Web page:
Jazz Shaw, the director of communications for Phillips’ campaign, said that the reason for Hinchey’s success in numerous previous elections had a lot to do with how the 22nd district is drawn on New York’s congressional map.

‘Historically speaking, any time you’re running a Republican candidate in NY-22, it’s never easy,’ Shaw said. ‘This district was gerrymandered ‘ to include every urban area and college campus, while cutting out rural areas that have more conservative voters.’

New York State Senate ‘ 52nd District

Republican Senator Thomas Libous is being challenged in his bid for re-election by Democrat John Orzel. As in the Hinchey’Phillips race, the incumbent, Libous, is a long-serving member of the legislature with more political clout than his opponent.

Libous is seeking a 12th-consecutive term in the New York Senate. He is currently the Senate’s Deputy Minority Leader, and has chaired the Transportation Committee, which exercises oversight of the state’s Department of Transportation and Department of Motor Vehicles. His official biography lists his legislative accomplishments as securing more than $100 million in capital funding for BU.

Orzel, the Democrat running for State Senate in the 52nd district, has political experience in municipal government within Broome County as a three-term mayor of the Village of Whitney Point and a member of Triangle Town Council.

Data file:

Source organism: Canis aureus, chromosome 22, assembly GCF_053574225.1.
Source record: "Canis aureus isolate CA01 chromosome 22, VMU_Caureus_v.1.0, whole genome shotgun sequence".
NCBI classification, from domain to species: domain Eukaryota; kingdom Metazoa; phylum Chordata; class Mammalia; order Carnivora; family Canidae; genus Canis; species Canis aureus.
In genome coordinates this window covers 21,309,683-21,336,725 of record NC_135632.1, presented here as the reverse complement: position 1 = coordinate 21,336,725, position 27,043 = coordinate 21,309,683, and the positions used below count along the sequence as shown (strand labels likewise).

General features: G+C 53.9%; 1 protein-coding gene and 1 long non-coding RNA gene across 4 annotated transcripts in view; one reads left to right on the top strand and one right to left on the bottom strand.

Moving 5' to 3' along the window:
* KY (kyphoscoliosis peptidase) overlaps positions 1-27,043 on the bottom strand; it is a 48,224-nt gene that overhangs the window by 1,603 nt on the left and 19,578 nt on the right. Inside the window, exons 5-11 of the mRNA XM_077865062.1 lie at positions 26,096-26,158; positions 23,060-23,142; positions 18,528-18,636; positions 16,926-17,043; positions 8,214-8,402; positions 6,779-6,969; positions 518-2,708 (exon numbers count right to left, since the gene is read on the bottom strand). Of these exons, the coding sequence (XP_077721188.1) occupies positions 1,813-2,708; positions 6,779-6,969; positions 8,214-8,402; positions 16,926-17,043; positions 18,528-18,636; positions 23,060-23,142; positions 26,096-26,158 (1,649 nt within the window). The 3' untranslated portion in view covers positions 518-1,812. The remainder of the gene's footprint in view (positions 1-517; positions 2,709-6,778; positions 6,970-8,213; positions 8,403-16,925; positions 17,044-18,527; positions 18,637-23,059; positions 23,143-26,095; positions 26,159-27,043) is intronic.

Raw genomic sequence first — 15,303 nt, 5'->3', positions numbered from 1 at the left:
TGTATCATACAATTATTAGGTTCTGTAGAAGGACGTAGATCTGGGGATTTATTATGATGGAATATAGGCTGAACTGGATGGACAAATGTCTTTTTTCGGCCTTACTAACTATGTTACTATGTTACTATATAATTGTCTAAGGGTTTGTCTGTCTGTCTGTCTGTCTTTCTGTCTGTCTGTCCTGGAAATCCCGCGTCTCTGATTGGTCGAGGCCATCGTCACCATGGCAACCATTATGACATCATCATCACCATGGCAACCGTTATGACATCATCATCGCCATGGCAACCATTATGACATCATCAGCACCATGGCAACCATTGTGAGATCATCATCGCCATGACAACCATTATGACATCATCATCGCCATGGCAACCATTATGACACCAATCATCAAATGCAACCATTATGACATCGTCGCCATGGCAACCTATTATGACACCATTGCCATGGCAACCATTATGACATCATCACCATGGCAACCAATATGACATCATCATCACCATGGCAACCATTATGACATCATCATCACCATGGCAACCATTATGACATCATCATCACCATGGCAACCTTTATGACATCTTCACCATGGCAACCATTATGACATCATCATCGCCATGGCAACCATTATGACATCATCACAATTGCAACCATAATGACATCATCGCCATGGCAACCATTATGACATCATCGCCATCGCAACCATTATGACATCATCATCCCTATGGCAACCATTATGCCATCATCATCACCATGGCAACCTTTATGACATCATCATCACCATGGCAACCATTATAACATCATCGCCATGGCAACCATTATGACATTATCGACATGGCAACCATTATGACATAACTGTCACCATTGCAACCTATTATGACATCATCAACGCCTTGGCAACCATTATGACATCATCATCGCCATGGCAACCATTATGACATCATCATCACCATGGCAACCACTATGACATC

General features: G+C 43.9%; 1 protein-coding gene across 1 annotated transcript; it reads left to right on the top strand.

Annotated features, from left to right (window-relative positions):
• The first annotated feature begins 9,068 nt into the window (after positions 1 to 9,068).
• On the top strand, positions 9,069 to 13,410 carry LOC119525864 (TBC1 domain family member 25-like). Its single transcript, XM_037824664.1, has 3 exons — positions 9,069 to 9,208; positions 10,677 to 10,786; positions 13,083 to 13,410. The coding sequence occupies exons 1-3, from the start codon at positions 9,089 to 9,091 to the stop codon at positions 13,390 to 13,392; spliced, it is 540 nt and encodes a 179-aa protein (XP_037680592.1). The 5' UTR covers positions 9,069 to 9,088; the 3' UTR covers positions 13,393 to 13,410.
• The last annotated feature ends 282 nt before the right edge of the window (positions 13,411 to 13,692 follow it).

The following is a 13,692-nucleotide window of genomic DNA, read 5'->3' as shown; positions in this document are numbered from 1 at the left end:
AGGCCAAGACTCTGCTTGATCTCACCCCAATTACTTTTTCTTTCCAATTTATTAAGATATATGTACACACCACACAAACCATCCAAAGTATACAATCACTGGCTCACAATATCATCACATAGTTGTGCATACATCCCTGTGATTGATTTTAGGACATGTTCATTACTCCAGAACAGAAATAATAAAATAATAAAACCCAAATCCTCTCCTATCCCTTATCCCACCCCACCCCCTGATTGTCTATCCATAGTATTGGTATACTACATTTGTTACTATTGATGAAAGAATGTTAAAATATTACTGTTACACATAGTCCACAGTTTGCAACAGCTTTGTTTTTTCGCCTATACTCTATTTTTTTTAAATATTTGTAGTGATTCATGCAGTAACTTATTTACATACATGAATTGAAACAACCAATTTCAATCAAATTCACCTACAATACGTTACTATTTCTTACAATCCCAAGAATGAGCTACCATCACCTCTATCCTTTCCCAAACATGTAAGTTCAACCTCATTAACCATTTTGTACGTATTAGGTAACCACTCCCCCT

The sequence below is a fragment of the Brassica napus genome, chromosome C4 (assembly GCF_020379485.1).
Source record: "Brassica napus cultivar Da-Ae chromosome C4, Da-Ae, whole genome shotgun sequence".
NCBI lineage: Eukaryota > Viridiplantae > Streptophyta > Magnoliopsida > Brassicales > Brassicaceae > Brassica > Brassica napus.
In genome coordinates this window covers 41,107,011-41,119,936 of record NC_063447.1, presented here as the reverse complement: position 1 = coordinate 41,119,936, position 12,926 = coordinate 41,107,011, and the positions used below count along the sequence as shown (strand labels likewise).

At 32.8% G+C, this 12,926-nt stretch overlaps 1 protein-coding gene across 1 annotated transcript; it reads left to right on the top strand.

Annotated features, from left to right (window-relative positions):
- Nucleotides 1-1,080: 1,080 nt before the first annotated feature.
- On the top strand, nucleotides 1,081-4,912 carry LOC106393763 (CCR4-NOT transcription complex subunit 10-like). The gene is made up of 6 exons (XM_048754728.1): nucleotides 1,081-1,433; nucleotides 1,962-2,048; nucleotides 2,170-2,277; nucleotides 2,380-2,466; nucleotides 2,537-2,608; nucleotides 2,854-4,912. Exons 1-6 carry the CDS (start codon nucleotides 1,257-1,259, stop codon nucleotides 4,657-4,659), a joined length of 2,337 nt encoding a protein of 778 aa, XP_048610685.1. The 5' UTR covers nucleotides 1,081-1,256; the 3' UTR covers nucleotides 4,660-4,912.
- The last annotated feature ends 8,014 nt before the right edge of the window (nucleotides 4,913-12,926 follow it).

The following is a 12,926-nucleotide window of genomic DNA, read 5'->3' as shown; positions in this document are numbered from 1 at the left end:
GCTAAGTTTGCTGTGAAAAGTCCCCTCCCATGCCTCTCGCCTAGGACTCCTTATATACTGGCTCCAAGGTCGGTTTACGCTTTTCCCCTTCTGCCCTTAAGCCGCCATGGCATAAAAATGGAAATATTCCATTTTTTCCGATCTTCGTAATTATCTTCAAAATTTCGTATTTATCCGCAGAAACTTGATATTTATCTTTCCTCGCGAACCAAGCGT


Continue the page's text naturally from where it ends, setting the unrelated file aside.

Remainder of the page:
Orzel has advocated that drilling in the Marcellus Shale formation, which runs through New York’s Southern Tier and other areas, be allowed to proceed with safety regulations in place so as not to deprive local landowners of profit.

Libous has voted in the State Senate against placing a temporary moratorium on the drilling for the purpose of evaluating its environmental impact.

New York Assembly ‘ 126th district

Current Assemblywoman and Democrat Donna Lupardo is running against Arthur Garrison, a Republican and owner of a small business in Vestal who has never held elected office.

Lupardo, who was first elected to the Assembly in 2004, spent 10 years as a lecturer in BU’s School of Education prior to serving in the Assembly and has also served as a Broome County legislator. In the Assembly, Lupardo sits on several committees, including the Higher Education Committee. Her official biography noted as accomplishments securing passage of the State Green Building Construction Act and the Contract Disclosure Act, which she wrote.

Garrison, her Republican challenger, is the founder and owner of the Family Hobby & Crafts store in Vestal. He has also been an executive of Boy Scouts of America. According to his website, Garrison supports caps on property taxes and state spending and term limits for state legislators. He has been endorsed by the Southern Tier Tea Party, which is a civic group and not an official political party.

The Assembly is the lower house of the state legislature, and comprises 102 Democrats, 42 Republicans, two Independence Party members and one vacant seat.